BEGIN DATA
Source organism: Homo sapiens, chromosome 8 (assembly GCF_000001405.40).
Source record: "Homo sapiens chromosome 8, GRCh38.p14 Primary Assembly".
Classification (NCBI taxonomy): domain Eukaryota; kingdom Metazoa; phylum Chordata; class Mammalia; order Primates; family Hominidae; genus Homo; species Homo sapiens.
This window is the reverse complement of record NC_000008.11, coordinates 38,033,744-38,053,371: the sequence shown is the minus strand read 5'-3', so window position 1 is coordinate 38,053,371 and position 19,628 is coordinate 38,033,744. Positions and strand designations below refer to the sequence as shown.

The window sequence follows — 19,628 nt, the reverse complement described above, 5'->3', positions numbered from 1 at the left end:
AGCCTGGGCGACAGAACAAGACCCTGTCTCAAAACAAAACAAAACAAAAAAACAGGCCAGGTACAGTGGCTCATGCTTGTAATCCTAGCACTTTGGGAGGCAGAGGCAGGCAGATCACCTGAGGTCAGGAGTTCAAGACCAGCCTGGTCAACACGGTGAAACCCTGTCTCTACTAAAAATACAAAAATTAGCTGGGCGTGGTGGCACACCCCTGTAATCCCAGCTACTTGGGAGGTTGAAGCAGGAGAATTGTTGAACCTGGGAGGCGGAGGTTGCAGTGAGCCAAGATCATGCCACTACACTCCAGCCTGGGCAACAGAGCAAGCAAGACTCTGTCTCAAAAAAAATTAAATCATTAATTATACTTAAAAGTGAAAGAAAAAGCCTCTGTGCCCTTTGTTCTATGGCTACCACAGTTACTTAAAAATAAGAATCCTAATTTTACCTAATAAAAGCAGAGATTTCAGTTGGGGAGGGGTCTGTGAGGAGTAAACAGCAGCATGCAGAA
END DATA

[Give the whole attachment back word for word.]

Source organism: Homo sapiens, chromosome 8 (assembly GCF_000001405.40).
Source record: "Homo sapiens chromosome 8, GRCh38.p14 Primary Assembly".
Classification (NCBI taxonomy): domain Eukaryota; kingdom Metazoa; phylum Chordata; class Mammalia; order Primates; family Hominidae; genus Homo; species Homo sapiens.
This window is the reverse complement of record NC_000008.11, coordinates 38,033,744-38,053,371: the sequence shown is the minus strand read 5'-3', so window position 1 is coordinate 38,053,371 and position 19,628 is coordinate 38,033,744. Positions and strand designations below refer to the sequence as shown.

The window sequence follows — 19,628 nt, the reverse complement described above, 5'->3', positions numbered from 1 at the left end:
AGCCTGGGCGACAGAACAAGACCCTGTCTCAAAACAAAACAAAACAAAAAAACAGGCCAGGTACAGTGGCTCATGCTTGTAATCCTAGCACTTTGGGAGGCAGAGGCAGGCAGATCACCTGAGGTCAGGAGTTCAAGACCAGCCTGGTCAACACGGTGAAACCCTGTCTCTACTAAAAATACAAAAATTAGCTGGGCGTGGTGGCACACCCCTGTAATCCCAGCTACTTGGGAGGTTGAAGCAGGAGAATTGTTGAACCTGGGAGGCGGAGGTTGCAGTGAGCCAAGATCATGCCACTACACTCCAGCCTGGGCAACAGAGCAAGCAAGACTCTGTCTCAAAAAAAATTAAATCATTAATTATACTTAAAAGTGAAAGAAAAAGCCTCTGTGCCCTTTGTTCTATGGCTACCACAGTTACTTAAAAATAAGAATCCTAATTTTACCTAATAAAAGCAGAGATTTCAGTTGGGGAGGGGTCTGTGAGGAGTAAACAGCAGCATGCAGAA